I do a fair amount of new construction and have gone down the 'code road' with the builder a couple of times. It seems like everytime I find something I think is wrong, some hvac contractor finds an obscure exception that makes his crappy work acceptable. It usually turns into some pissing match over one or two words in the book that I'm reading one way and he's reading the other. If the county inspector didn't catch it or doesn't care I'm left looking like the 'picky/scared home inspector' - Bascially, I get a sour taste in my mouth about being to 'code picky.' It's not that I can't read and remember the rules I just don't feel that it's my job to go to battle with the builder and the county.

    So, really I'm just curious what it's like for the rest of you out there. I don't lose a lot of sleep over any of it. It's more just a curiousity and a desire to keep up with the latest trends of the industry.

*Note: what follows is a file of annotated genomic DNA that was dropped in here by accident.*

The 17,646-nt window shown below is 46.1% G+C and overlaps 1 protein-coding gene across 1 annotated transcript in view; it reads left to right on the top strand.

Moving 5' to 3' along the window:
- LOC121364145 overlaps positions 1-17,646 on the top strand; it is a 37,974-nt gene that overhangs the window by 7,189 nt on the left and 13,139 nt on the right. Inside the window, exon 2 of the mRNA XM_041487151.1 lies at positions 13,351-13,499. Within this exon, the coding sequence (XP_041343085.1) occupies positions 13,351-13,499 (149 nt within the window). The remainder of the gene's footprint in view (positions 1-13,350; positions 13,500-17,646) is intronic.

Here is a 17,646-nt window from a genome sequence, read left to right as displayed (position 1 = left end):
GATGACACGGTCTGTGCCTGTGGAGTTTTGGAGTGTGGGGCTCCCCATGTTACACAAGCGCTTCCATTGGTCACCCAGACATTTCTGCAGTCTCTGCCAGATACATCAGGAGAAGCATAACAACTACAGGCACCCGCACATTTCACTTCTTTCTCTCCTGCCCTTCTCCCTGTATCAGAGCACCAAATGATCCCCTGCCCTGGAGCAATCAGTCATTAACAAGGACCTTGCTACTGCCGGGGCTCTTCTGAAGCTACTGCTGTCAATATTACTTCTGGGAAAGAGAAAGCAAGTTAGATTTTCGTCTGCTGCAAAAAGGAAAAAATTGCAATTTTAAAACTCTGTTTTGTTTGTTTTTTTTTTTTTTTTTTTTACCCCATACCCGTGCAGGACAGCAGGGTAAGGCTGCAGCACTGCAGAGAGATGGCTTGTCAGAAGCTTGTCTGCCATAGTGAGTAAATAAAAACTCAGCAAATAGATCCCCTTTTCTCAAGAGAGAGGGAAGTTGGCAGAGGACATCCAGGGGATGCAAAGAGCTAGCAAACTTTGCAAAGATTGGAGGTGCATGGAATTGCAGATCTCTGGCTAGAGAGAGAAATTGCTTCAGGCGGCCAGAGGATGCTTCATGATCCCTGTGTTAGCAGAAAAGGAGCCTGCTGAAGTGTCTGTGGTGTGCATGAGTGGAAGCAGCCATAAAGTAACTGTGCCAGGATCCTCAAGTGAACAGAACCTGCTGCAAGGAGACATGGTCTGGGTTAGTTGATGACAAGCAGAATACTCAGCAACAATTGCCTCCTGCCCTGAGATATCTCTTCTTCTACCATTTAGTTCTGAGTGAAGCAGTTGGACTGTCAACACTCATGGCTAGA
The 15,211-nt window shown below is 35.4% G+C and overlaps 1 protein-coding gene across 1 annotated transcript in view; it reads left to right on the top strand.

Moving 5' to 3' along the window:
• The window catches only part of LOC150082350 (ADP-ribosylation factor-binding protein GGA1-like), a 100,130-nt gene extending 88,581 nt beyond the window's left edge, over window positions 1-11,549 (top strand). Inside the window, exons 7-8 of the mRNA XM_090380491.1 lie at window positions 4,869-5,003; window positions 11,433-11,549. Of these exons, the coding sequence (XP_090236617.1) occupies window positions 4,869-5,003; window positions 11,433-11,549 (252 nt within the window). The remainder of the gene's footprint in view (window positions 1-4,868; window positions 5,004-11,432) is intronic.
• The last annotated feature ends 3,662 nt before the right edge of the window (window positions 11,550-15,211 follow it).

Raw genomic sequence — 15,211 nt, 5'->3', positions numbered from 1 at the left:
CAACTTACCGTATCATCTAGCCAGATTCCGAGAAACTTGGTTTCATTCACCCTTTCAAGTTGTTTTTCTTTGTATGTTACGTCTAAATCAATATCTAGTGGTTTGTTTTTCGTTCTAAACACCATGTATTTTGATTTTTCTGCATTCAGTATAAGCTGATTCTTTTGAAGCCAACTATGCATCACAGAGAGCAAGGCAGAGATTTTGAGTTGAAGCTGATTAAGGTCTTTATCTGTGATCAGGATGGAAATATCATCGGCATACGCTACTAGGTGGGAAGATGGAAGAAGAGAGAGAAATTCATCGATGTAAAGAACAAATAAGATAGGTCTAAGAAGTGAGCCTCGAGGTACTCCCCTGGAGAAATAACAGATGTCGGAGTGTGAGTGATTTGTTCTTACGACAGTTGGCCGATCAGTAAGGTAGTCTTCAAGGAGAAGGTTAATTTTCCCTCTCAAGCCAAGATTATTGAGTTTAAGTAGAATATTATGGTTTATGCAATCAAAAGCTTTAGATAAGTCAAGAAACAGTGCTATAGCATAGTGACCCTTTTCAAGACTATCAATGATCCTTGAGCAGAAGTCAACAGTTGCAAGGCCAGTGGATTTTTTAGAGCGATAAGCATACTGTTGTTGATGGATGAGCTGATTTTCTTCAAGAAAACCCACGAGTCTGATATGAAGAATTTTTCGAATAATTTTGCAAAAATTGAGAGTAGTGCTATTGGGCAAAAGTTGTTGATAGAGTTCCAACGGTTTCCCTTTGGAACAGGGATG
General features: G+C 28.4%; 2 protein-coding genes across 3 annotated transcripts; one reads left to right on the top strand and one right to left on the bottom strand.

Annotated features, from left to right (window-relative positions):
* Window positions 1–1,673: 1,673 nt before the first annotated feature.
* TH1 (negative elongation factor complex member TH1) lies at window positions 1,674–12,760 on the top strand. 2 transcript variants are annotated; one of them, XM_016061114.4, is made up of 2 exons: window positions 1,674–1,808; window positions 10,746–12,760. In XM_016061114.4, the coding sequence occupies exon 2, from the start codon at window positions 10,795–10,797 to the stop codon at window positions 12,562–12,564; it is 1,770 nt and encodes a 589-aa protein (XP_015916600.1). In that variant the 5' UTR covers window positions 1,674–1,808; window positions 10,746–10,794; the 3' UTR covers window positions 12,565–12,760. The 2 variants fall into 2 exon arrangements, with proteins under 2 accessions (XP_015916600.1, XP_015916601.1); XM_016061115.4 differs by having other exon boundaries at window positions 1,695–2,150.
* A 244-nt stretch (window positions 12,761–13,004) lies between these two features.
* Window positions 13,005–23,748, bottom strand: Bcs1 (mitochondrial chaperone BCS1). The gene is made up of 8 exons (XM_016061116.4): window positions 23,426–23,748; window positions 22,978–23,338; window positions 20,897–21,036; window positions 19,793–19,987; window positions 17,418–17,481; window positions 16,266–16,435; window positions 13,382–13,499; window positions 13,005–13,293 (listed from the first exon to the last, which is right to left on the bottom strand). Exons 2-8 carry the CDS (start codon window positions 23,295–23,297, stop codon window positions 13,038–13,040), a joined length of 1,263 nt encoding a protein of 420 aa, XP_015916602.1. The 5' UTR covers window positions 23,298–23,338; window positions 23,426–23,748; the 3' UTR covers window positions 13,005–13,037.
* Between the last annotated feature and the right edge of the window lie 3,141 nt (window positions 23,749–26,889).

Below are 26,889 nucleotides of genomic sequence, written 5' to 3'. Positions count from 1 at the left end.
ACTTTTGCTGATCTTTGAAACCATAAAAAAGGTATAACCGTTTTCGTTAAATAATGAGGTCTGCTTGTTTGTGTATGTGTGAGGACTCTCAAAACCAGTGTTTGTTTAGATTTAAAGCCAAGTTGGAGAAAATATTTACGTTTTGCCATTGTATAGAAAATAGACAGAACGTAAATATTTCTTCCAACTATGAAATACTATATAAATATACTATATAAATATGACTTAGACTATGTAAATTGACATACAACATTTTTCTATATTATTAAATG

At the end of the day the only two things that matter are that my phone is ringing for work and that I'm not getting sued for my past work.

    Thanks for all the free education around here....

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  2. #2
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    Default Re: Codes and Home Inspections.....

    Matt,

    I do not quote code in my reports, ever (because of the possibile laibility issues you mentioned). I am an ICC certified combination residential code inspector but I have a disclaimer in my contract and report stating that the inspection is not a code compliace inspection.